Journal Article

Thermal balance in convective therapies

Antonio Santoro, Elena Mancini, Cristina Canova and Emanuele Mambelli

in Nephrology Dialysis Transplantation

Published on behalf of European Renal Association - European Dialysis and Transplant Assoc

Volume 18, issue suppl_7, pages vii41-vii45
Published in print August 2003 | ISSN: 0931-0509
Published online August 2003 | e-ISSN: 1460-2385 | DOI: http://dx.doi.org/10.1093/ndt/gfg1078
Thermal balance in convective therapies

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Among the factors causing intradialytic haemodynamic instability, dialysate temperature has been shown to play a relevant role. An improved cardiovascular response during isolated ultrafiltration or with cooled dialysate has been described in the past. Cold dialysate may increase the external heat loss compensating for the increase in core temperature, thus avoiding vasodilatation, but it also increases myocardial contractility. However, a better haemodynamic response to dialysis treatment has long been known in convective therapies as well, and the hypothesis of a leading role for thermal balance is under discussion. In conventional haemofiltration (HF), venous blood cooling is expected, on the basis of the infusate temperature and the filtration fraction. In on-line HF, the infusate temperature and its volume may have a different impact on thermal balance depending on the site of infusion (pre- or post-dialyser). In an in vitro study comparing haemodialysis (HD) (conventional HD, dialysate 37°C; and cold HD, dialysate 35.5°C) with HF (pre- and post-dilution, 37°C), we observed a more negative thermal balance with cold HD (−130 kJ/h) and with post-dilution HF (−75 kJ/h). The beneficial pressor effects of HF have been confirmed even in on-line HF, which actually has very few differences in the thermal balance compared with conventional HD (dialysate 37°C). In on-line HF, the amount of warm infusion, often exceeding the blood flow, makes the achievement of a negative thermal balance highly unlikely. Thus, there is not sufficient evidence that vascular stability in on-line HF is solely related to different thermal energy balances. Other factors playing a relevant role in the cardiocirculatory response to convective dialysis should thus be considered.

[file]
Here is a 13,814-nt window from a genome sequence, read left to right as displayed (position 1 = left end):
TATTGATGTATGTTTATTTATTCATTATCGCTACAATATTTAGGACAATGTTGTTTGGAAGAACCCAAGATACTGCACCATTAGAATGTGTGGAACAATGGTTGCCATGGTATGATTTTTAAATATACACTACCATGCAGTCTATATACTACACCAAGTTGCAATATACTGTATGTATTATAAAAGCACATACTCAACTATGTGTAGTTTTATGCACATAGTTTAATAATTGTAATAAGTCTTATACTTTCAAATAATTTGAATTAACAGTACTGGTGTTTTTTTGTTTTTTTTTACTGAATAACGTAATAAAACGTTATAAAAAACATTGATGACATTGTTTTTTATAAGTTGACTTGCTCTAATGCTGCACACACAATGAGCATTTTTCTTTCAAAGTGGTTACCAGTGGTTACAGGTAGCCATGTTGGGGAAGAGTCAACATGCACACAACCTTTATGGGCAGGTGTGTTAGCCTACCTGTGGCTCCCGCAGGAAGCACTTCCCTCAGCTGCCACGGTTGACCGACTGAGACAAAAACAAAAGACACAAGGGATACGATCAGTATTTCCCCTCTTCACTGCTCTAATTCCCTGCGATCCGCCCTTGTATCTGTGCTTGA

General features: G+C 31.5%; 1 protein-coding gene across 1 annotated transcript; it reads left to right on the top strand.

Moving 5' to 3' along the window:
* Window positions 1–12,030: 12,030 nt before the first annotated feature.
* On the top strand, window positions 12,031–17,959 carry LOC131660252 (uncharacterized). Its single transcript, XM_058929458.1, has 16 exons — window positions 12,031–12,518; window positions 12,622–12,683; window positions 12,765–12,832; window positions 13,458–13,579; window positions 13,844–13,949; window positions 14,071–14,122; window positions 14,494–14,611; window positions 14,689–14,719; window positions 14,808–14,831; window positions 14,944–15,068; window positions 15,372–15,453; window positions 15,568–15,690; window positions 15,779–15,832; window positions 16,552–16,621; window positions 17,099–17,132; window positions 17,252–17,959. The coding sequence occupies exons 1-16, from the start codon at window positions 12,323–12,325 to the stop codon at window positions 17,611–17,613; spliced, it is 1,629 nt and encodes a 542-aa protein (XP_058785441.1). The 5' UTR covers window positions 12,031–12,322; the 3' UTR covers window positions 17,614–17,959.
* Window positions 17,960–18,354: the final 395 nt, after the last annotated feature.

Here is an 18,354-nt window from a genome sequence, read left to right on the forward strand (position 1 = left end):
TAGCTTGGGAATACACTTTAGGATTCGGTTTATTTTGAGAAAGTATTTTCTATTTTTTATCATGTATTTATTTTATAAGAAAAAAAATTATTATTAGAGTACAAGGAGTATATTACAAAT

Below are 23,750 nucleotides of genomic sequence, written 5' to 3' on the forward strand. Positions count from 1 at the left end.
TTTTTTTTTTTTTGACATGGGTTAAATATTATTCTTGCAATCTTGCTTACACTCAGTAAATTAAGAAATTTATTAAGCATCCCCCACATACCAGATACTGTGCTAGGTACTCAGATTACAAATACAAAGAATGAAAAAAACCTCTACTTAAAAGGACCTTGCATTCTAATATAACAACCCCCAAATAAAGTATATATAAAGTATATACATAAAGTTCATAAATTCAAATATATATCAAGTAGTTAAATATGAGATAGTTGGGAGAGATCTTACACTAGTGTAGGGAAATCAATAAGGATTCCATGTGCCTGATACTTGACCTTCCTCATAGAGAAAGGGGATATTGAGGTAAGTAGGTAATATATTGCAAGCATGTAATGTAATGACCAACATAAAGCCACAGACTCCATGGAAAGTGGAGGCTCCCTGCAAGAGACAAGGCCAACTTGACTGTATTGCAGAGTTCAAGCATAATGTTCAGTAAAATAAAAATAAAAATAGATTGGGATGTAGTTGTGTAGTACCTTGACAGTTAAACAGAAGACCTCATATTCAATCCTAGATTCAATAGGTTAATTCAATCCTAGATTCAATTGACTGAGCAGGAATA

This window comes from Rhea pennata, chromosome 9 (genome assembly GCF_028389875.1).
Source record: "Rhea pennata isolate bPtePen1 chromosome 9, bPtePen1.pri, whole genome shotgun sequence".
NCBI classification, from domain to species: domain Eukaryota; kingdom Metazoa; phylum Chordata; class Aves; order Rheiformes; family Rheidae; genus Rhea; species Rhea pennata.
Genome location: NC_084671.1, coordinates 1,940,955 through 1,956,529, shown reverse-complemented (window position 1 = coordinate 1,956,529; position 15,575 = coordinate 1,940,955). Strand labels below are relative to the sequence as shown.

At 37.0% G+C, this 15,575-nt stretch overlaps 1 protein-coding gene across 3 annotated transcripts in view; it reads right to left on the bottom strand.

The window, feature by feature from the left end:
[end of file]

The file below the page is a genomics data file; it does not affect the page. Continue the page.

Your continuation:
Keywords: dialysis hypotension; haemodynamic instability; haemofiltration; temperature; thermal balance

Journal Article.  0 words. 

Subjects: Nephrology

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